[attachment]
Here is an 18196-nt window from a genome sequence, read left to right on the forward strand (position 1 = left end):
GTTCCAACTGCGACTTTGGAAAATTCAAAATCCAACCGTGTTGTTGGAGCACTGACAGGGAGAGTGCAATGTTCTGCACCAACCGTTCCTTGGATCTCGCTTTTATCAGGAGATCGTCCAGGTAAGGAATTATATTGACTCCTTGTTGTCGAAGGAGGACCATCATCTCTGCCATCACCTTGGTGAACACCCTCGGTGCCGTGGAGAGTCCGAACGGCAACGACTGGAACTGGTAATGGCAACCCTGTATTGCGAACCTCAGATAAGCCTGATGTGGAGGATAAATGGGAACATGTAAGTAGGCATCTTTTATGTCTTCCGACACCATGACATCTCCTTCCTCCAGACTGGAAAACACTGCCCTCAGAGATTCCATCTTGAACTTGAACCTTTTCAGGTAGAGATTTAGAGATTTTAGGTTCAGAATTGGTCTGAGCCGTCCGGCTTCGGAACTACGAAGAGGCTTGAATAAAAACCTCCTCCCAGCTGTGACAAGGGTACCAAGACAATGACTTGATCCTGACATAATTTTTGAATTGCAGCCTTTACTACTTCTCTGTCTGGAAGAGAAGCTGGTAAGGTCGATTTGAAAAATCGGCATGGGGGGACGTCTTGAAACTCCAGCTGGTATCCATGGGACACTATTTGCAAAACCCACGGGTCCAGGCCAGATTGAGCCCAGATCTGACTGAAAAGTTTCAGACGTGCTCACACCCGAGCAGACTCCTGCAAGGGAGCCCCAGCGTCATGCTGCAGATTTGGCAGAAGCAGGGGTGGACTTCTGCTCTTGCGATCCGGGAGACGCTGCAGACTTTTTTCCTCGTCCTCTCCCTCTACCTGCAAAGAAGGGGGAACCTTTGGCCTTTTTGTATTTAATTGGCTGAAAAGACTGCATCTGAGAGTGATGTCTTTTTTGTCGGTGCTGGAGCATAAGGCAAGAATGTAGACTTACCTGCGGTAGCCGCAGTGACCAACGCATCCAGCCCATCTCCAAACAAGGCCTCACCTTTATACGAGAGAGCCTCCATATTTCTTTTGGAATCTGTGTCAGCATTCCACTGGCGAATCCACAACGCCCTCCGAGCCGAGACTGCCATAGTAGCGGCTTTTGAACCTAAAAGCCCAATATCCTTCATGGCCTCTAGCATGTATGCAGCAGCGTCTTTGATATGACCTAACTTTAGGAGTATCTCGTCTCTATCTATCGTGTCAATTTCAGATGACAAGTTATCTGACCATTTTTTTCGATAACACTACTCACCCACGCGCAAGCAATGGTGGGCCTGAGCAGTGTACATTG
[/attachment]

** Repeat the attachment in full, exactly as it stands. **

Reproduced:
Here is an 18196-nt window from a genome sequence, read left to right on the forward strand (position 1 = left end):
GTTCCAACTGCGACTTTGGAAAATTCAAAATCCAACCGTGTTGTTGGAGCACTGACAGGGAGAGTGCAATGTTCTGCACCAACCGTTCCTTGGATCTCGCTTTTATCAGGAGATCGTCCAGGTAAGGAATTATATTGACTCCTTGTTGTCGAAGGAGGACCATCATCTCTGCCATCACCTTGGTGAACACCCTCGGTGCCGTGGAGAGTCCGAACGGCAACGACTGGAACTGGTAATGGCAACCCTGTATTGCGAACCTCAGATAAGCCTGATGTGGAGGATAAATGGGAACATGTAAGTAGGCATCTTTTATGTCTTCCGACACCATGACATCTCCTTCCTCCAGACTGGAAAACACTGCCCTCAGAGATTCCATCTTGAACTTGAACCTTTTCAGGTAGAGATTTAGAGATTTTAGGTTCAGAATTGGTCTGAGCCGTCCGGCTTCGGAACTACGAAGAGGCTTGAATAAAAACCTCCTCCCAGCTGTGACAAGGGTACCAAGACAATGACTTGATCCTGACATAATTTTTGAATTGCAGCCTTTACTACTTCTCTGTCTGGAAGAGAAGCTGGTAAGGTCGATTTGAAAAATCGGCATGGGGGGACGTCTTGAAACTCCAGCTGGTATCCATGGGACACTATTTGCAAAACCCACGGGTCCAGGCCAGATTGAGCCCAGATCTGACTGAAAAGTTTCAGACGTGCTCACACCCGAGCAGACTCCTGCAAGGGAGCCCCAGCGTCATGCTGCAGATTTGGCAGAAGCAGGGGTGGACTTCTGCTCTTGCGATCCGGGAGACGCTGCAGACTTTTTTCCTCGTCCTCTCCCTCTACCTGCAAAGAAGGGGGAACCTTTGGCCTTTTTGTATTTAATTGGCTGAAAAGACTGCATCTGAGAGTGATGTCTTTTTTGTCGGTGCTGGAGCATAAGGCAAGAATGTAGACTTACCTGCGGTAGCCGCAGTGACCAACGCATCCAGCCCATCTCCAAACAAGGCCTCACCTTTATACGAGAGAGCCTCCATATTTCTTTTGGAATCTGTGTCAGCATTCCACTGGCGAATCCACAACGCCCTCCGAGCCGAGACTGCCATAGTAGCGGCTTTTGAACCTAAAAGCCCAATATCCTTCATGGCCTCTAGCATGTATGCAGCAGCGTCTTTGATATGACCTAACTTTAGGAGTATCTCGTCTCTATCTATCGTGTCAATTTCAGATGACAAGTTATCTGACCATTTTTTTCGATAACACTACTCACCCACGCGCAAGCAATGGTGGGCCTGAGCAGTGTACATTG